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July 31, 1992 - Image 43

Resource type:
Text
Publication:
The Detroit Jewish News, 1992-07-31

Disclaimer: Computer generated plain text may have errors. Read more about this.

SINAI HOSPITAL

end of World War I in 1918,
each of the republics and
provinces — Slovenia,
Croatia, Serbia, Bosnia-
Herzegovina, Montenegro,
Macdeonia, Vojvodina and
Kosovo — had a Jewish
history of its own.
Of all the Balkan coun-
tries, Yugoslavia is the on-
ly one with a sizable
Ashkenazic community as
well as Sephardic.
Jews first settled in Yugo-
slavia during Roman
times, as evidenced by
synagogue and tombstone
inscriptions found near
Split (Spalato), on the
Dalmation coast. These ex-
cavations date from the
third century C.E. Small
Ashkenazic communities
existed in Serbia and
Croatia in the Middle Ages.
Following the expulsion in
1492, Sephardic Jews
started migrating to the
Dalmation coast from
Spain, Portugal and Italy
by way of Thessaloniki.
Life for the Sephardim
under Turkish rule was
manageable, but it was not
until the Treaty of Berlin,
in 1878, that Jews were
granted complete civil,
economic and political
emancipation in Serbia.
The Jews in the other
regions did not become full
legal citizens until the end
of World War I, when the
modern country of Yugo-
slavia was established.

Yale Strom took 5000
photographs for his book.
The scores he selected from
them for incorporation in-
clude synagogues,
cemeteries, cultural centers,
personalities.
A great contribution has
been made to the history and
spirituality of Sephardim by
Yale Strom. His new book
enriches our history.
Ashkenazic and Sephardic
Jews owe a great debt to him
for a remarkable literary
history.

Jewish Identity
Must Be Kept

Numerous surveys con-
ducted by national Jewish
organizations, the American
Jewish Comthittee among
them, continue to warn
about diminishing responses
to Jewish involvements.
Most often many of the
results have indicated a
decline in identification.
The newest of the
AJCommittee studies em-
phasizes that a large percen-
tage of those contacted
revealed that their
"commitments are not very
deep."
Most of the current

surveys emphasize mixed
marriages among the most
serious of the challenges
confronting us.
There is a growing move-
ment to make opposition to
intermarriage a priority. For
many years we have adhered
to a policy of not giving en-
couragement to mixed mar-
riages. We have asked that
announcements with pic-
tures in our columns be
those marriages conducted
by Jewish clergy. There re-
main objections to marriages
conducted in churches.
In one instance, a
bridegroom-to-be was
offended by the ruling of this
newspaper and made it a
matter of public dispute.
Therefore, there is my
obligation to express pride in
the policy of The Jewish
News which must not be
tampered with.
In the commitment to keep
adhering to the k-dat Moshe
v'Yisroel in the marriage
ceremony, we must treat any
attempt to abandon it with
disdain. CI

"mmll NEWS r"'""

Traditionalists
Plan Merger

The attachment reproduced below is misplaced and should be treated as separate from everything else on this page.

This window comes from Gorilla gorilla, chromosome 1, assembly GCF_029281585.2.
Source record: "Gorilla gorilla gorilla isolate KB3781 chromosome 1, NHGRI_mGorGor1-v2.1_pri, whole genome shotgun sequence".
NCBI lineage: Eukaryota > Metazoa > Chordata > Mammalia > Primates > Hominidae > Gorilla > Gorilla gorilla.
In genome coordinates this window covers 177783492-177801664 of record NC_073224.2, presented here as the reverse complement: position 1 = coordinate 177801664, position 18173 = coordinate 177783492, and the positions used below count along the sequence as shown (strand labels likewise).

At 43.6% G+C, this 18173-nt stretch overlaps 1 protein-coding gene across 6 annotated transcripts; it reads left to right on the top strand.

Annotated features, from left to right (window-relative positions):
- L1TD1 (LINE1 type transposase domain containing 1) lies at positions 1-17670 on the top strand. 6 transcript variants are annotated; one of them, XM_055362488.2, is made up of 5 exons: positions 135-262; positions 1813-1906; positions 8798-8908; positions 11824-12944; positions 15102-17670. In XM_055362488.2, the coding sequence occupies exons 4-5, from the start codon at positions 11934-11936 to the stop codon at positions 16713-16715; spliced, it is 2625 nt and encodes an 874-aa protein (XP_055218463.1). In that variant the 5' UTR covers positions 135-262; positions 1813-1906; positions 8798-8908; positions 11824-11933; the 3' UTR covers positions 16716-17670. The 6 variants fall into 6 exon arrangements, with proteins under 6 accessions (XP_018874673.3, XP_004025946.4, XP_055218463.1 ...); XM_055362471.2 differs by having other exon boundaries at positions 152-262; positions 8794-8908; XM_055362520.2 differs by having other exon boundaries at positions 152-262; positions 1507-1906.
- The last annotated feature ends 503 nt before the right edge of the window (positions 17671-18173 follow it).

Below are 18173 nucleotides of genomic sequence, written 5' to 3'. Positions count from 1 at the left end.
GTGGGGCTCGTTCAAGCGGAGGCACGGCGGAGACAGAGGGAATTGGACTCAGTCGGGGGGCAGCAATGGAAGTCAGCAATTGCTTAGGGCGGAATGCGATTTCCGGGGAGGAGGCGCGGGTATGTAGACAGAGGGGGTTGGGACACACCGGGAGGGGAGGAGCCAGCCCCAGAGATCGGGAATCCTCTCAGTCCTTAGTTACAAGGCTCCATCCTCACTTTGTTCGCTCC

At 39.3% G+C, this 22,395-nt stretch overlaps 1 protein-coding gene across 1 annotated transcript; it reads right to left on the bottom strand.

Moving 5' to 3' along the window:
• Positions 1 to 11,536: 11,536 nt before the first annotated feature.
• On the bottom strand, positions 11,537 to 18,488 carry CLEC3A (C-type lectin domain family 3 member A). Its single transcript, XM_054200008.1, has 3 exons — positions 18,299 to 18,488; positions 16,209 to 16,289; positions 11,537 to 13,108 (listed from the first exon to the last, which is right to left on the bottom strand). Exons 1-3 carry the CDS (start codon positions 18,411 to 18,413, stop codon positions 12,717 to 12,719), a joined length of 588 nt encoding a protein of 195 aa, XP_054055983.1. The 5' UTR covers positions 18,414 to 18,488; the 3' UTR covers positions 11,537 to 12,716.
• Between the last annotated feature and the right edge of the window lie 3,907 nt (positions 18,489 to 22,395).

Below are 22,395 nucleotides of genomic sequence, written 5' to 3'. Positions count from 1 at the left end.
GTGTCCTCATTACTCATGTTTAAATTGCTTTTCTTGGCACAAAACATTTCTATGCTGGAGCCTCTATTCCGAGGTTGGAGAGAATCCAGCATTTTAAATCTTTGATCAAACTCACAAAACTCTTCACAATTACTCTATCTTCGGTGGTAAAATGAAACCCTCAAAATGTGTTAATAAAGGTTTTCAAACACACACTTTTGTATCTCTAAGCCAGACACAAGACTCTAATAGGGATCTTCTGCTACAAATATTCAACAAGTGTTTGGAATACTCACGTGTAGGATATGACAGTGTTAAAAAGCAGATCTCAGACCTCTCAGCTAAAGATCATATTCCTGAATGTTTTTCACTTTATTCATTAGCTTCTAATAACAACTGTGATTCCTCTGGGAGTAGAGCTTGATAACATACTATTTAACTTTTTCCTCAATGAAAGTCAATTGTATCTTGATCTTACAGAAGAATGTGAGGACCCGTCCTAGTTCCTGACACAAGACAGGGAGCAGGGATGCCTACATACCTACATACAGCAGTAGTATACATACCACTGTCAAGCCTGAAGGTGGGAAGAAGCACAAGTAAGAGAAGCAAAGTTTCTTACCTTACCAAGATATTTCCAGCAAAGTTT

New York (JTA) --- An
interdenominational merger
of two rabbinical groups,
uniting several hundred
right-wing Conservative
rabbis and leftwing Or-
thodox rabbis, will soon be
formalized under the um-
brella of the Union for Tra-
ditional Judaism.
Rabbi Ronald Price, ex-
ecutive vice president of the
UTJ, said at the group's re-
cent conference in Mount
Vernon, N.Y., that an
agreement to bring the
Fellowship of Traditional
Orthodox Rabbis into the
UTJ will be announced
shortly.

Although it was the
group's ninth convention, it
was only its second since
asserting its 1990 declara-
tion of independence from
the Conservative movement.
Some members of the for-
thcoming rabbinical associ-
ation said it will be a home
for those who are committed
to Halacha (Jewish law) but
remain frustrated by de-
nominational politics, ex-
tremist trends and the col-
lapse of the center within
Orthodox and Conservative
Judaism.

According to Price, the
UTJ has 8,000 family mem-
berships and 350 member
rabbis; the FTOR has bet-
ween 50 and 100 rabbis.

Michael J. Federman, M.D.

Lawrence V. Mendelsohn, M.D.

Robert S. Michaels, M.D.

Jonathan Rosenzweig, M.D.

and

Nison Sabin, M.D.

are pleased to announce our association with

James J. Gordon, M.D.

for the practice of Internal Medicine

Hechtman Health Center

31500 Telegraph Road, Suite 145
Bingham Farms, Michigan 48025
313 647-1770

?Ntinal

When I have so many questions about death,
how can I help my child to understand?"

The death of a loved one is not always
easy to explain to a child. How do you
find the right words? What is an
appropriate age for a child to attend a
funeral? Should they go to the
cemetery?

David Techner of The Ira Kaufman
Chapel is a nationally renowned expert
on the bereavement process, and is
particularly respected for his work with
grieving children. David has achieved a
special rapport that allows both children
and adults to trust him to answer their
most basic questions about death and
dying. He has a wonderful ability to
dispel fears and offer explanations in
simple terms a child can understand.

To contact David Techner,
please call 569-0020. He's here to help.

David Techner

Directors of Funerals 18325 W Nine Mile Road
Southfield, MI 48075 • (313) 569-0020
Outside Michigan: 1-800-325-7105

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